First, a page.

By Victoria Dammer

Surrounded by the heavenly beauty of the National Historic Landmark, Romanesque-styled St. Bartholomew’s Episcopal Church, the American Symphony Orchestra rewarded music lovers with an evening performance of two earthly compositions by composers Camille Saint-Saens and Dame Ethel Smyth.

Saint-Saens’ Symphony No. 3, Op. 78, was the first composition of the night, followed by Smith’s Mass in D.

Leon Botstein conducted the orchestra and has been the music director and principal conductor of the American Symphony Orchestra since 1992. In addition, he has been a guest conductor for the London Symphony, the London Philharmonic, and the Jerusalem Symphony. Several of his live performances are available online, and he is also the author of several articles and books, including Jefferson’s Children. Botstein has won numerous awards, including the Leonard Bernstein Award for the Elevation of Music in Society.

The most prominent and central part of the evening was the chance to hear St. Bart’s Aeolian-Skinner organ, the largest in New York City and one of the largest in the world, played by organist Paolo Bordignon. According to Botstein, this legendary organ “is ideal for a performance of the most symphonic work with the organ from the 19th century.” The organ played a predominant part in Saint-Saens’ opening symphony.

Saint-Saens composed Symphony No. 3 in 1886. Parisian Saint-Saens was a musical prodigy, composer, organist, and conductor. He studied at the Paris Conservatoire and taught at Ecole de Musique Classique et Religieuse in Paris. He studied mathematics, French literature, Latin, Greek, and astronomy, among other disciplines. Saint-Saens was revered worldwide as a genius,

The performance of Symphony No. 3 was approximately 35 minutes. Originally written in two movements with plucked notes by the cello, bass and violin, the organ and the strings “talk” to each other, and the orchestra was mesmerizing. This symphony contains the traditional four-movement structure, but Saint-Saens explained:

“this symphony is divided into two movements. Nevertheless, it contains, in principles, the four traditional movements; but the first, arrested in development, serves as an introduction to the Adaggio, and the Scherzo is linked by the same process to the Finale.”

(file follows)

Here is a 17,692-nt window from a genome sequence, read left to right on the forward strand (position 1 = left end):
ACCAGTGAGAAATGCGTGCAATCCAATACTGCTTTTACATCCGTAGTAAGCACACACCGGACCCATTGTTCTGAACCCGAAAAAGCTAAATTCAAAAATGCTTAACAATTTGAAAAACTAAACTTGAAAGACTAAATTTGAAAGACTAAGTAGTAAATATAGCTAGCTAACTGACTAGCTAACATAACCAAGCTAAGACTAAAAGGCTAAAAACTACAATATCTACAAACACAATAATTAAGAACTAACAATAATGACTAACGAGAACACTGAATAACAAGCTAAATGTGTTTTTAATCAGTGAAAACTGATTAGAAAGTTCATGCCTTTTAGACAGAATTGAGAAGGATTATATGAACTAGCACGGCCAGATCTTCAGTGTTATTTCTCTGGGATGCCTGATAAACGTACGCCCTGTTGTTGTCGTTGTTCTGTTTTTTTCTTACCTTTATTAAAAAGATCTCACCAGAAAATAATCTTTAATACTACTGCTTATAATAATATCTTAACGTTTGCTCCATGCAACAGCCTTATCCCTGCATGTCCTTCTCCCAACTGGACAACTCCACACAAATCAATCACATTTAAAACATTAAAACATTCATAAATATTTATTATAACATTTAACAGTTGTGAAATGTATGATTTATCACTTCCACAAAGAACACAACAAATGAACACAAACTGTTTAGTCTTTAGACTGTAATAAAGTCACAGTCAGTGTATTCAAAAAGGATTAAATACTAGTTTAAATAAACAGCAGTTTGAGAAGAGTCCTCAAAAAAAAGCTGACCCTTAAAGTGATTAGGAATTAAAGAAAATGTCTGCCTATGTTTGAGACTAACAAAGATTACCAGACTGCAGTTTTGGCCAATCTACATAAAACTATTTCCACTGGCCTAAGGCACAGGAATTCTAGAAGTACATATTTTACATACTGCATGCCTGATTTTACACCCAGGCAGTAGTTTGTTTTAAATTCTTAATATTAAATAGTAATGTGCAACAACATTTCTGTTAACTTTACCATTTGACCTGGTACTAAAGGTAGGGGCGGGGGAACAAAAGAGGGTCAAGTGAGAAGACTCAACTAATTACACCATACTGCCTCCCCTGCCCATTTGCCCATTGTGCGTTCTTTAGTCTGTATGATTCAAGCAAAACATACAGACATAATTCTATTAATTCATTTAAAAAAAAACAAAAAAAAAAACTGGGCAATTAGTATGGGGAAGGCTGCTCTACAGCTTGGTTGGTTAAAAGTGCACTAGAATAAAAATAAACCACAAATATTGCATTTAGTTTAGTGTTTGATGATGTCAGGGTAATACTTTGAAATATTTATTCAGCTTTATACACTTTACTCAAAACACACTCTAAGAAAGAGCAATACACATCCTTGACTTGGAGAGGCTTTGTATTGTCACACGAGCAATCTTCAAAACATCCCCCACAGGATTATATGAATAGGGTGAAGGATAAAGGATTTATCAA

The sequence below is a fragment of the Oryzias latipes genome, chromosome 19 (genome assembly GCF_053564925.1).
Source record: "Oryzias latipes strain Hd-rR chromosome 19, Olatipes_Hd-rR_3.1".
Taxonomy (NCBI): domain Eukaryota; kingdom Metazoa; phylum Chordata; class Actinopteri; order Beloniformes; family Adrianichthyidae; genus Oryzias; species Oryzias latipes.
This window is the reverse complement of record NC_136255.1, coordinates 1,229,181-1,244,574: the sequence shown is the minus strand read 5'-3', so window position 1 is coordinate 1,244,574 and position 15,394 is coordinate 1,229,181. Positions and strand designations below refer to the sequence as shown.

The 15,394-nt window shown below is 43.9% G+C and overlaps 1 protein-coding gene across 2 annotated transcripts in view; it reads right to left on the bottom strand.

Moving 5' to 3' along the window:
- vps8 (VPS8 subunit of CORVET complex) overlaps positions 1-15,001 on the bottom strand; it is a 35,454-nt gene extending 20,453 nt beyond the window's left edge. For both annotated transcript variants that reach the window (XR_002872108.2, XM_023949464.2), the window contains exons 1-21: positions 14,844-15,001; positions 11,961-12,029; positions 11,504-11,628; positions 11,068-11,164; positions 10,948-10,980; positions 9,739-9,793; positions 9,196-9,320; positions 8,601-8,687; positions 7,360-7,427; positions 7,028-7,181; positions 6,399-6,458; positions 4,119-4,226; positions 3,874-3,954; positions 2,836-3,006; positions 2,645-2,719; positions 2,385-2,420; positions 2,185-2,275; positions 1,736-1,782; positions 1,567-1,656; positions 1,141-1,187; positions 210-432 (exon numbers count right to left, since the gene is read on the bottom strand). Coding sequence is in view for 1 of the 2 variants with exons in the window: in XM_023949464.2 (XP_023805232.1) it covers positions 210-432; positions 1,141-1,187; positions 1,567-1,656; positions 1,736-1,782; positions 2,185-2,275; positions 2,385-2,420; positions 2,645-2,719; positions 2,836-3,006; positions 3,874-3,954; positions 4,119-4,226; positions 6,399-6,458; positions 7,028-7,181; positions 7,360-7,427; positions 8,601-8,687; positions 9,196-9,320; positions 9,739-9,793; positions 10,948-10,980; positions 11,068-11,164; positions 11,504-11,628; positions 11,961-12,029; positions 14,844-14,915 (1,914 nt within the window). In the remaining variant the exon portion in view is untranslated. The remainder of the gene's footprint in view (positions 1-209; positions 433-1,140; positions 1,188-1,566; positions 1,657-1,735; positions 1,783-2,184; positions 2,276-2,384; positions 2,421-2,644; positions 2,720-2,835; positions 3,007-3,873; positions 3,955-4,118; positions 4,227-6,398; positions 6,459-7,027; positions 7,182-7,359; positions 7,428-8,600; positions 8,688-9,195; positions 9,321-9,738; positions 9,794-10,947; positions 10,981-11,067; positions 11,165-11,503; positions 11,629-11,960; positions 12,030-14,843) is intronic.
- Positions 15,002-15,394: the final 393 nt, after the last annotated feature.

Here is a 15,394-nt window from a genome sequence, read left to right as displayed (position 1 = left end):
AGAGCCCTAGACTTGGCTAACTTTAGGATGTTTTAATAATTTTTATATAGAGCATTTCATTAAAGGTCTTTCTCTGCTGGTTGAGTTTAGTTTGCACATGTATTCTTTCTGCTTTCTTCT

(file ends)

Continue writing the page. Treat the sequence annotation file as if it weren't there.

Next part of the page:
The first movement featured a slow introduction and a quiet presentation. The second opened with strings and featured the heavy presence of the powerful Aeolian-Skinner organ and finished with a massive climax by the entire orchestra. A resounding standing ovation followed.

Following a short intermission, Smyth’s Mass in D, composed in 1891, featured four guest artists and the Bard Festival Chorale, directed by James Bagwell. Soprano Anya Matanovic, Mezzo-Soprano Eve Gigliotti, Tenor Joshua Blue, and Bass Adam Lau added their talented singing voices to what can be called one of the finest scores written by any composer in history. Music analyst Donald Francis Tovey said, “This music is, throughout, like Spinoza, God-intoxicated,” and indeed, the entire Mass was during its hour and 5-minute performance.

Smyth was born into a wealthy English family and pursued a musical career, studying for one year at the Leipzig Conservatory. Then, she left to study privately with Austrian composer and conductor Heinrich von Herzogenberg. Through her studies, she became acquainted with and influenced by many people, including Dvorak, Tchaikovsky, Clara Schumann, and Brahms. She was heavily involved with the women’s suffrage movement, spending time in jail for her participation.

In 1922, George V made Smyth a Dame Commander of the Order of the British Empire. She wrote over 70 musical compositions, including operas, chorals, and chamber music.

Music researcher Eugene Gates writes, “Smyth’s music was seldom evaluated as simply the work of a composer among composers, as that of a ‘woman’ composer. This worked to keep her on the margins of the profession.” For example, within the first five minutes of the Mass in D, the audience couldn’t care whether a man or a woman wrote the splendid music.

The Mass was written in six parts: Kyrie, Credo, Sanctus, Benedictus, Agnus Dei, and the resounding Gloria.

The Kyrie opened with the Bass section, and the chorus and orchestra dominated the Credo. The Sanctus featured the Alto solo, and the Agnus Dei showcased the tenor solo. Throughout the Mass, the voices of Matanovic, Gigliotti, Blue, and Lau, along with the Bard Festival Chorale, stirred the soul.

As the Gloria shook the walls with its impressive crescendo, who could doubt that angels heard this powerful performance; Smyth’s composition impressed all in attendance. The organ was dynamic. The loud applause for the conductor, the orchestra and the guest artists proved the American Symphony Orchestra presentations never go out of style.

Organ and Orchestra, presented by the American Symphony Orchestra and conducted by Leon Botstein at St. Bartholomew’s Church. With special guests Anya Matanovic, Eve Gigliotti, Joshua Blue and Adam Lau, with the Bard Festival Choral.

St. Bartholomew’s Church, 325 Park Avenue, New York, New York 10022. Great Music at St. Barts is produced by the Mid-Manhattan Performing Arts Foundation.

Media by Pascal Nadon Communications,